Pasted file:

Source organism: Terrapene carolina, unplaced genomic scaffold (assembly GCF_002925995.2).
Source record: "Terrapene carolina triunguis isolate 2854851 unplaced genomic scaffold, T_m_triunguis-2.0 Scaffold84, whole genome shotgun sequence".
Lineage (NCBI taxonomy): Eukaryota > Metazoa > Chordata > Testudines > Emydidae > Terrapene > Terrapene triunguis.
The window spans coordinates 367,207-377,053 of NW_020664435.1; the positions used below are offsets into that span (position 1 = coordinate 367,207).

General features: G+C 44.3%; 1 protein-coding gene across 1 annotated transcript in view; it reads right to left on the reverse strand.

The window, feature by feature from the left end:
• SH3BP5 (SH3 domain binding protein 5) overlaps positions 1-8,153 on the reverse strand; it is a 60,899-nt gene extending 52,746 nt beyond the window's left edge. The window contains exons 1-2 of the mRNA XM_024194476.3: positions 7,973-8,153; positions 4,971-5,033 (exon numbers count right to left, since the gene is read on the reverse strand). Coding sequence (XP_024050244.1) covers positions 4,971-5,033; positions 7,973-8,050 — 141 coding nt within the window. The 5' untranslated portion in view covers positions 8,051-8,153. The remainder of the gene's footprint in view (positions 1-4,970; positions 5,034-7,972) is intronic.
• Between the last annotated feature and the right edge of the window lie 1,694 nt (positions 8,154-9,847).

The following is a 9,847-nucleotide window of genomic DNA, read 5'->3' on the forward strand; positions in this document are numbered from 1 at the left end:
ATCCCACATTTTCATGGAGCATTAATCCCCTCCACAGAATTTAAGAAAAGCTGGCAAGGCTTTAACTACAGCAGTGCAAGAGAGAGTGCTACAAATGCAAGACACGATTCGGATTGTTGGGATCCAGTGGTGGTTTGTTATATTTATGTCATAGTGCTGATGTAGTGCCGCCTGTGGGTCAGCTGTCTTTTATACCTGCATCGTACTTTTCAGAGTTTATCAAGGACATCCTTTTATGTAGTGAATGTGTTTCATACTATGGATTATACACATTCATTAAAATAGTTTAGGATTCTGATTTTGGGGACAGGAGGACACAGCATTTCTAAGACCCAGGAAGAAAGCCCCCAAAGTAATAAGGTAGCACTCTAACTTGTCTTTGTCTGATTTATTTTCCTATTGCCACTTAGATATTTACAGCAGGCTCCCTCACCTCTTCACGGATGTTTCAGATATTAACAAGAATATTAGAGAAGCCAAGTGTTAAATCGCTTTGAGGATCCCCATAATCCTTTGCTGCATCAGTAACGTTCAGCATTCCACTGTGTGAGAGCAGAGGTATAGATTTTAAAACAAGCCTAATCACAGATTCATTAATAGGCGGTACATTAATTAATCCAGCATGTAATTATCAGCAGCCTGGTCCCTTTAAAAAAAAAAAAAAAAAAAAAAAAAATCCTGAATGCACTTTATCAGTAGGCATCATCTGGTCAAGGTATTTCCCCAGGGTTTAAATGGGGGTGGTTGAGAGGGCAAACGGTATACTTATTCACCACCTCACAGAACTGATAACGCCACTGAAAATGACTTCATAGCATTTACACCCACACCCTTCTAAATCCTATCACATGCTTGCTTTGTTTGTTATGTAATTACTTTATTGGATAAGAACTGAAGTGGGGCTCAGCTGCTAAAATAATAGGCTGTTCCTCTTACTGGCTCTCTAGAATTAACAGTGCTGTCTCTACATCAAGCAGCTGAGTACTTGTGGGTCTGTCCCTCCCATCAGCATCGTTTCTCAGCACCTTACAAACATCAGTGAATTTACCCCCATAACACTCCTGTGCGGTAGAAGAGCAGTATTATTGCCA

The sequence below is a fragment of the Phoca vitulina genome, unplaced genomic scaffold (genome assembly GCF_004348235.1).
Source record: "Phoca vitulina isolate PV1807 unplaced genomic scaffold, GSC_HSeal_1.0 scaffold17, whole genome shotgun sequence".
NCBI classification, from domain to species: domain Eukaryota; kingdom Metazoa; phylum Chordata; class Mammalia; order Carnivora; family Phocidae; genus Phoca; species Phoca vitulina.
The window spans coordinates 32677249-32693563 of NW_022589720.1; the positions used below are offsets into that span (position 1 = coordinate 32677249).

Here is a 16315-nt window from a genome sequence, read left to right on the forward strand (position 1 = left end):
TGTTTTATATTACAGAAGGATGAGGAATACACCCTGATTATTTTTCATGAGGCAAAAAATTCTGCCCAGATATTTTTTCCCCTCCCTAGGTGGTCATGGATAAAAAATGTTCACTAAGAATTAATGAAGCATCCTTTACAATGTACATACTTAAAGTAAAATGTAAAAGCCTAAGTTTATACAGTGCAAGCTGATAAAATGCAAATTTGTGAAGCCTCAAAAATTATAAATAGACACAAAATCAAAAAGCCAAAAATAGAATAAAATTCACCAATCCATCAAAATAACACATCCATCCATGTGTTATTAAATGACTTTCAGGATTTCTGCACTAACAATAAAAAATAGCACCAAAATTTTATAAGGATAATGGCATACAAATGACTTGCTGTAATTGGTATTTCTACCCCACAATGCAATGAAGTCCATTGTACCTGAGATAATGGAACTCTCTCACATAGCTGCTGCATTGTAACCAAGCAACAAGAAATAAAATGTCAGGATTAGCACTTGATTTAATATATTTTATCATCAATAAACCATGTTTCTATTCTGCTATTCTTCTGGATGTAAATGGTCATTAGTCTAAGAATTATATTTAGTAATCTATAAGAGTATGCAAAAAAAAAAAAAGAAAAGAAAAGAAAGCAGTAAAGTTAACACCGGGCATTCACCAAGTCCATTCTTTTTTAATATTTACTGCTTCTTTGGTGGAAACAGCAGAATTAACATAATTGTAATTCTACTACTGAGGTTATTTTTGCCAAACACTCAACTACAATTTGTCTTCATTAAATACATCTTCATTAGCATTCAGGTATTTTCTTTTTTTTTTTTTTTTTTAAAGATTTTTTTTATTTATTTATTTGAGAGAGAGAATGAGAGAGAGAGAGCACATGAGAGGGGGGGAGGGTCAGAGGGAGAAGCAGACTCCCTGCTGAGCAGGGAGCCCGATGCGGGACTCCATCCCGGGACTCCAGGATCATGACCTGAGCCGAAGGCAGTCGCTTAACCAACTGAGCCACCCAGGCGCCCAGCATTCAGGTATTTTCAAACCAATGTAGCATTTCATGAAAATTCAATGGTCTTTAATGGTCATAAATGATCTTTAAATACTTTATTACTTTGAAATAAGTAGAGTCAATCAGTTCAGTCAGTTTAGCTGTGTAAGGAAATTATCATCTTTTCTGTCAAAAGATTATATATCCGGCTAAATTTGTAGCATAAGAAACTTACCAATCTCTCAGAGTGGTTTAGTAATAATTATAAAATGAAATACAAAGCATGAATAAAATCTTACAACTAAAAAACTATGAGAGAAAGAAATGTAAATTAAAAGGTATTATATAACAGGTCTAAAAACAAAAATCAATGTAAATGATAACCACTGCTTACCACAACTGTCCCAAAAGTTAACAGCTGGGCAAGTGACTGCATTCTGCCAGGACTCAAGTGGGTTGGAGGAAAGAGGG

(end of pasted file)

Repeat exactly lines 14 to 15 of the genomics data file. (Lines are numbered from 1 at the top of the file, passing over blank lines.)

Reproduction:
The window spans coordinates 32677249-32693563 of NW_022589720.1; the positions used below are offsets into that span (position 1 = coordinate 32677249).

Here is a 16315-nt window from a genome sequence, read left to right on the forward strand (position 1 = left end):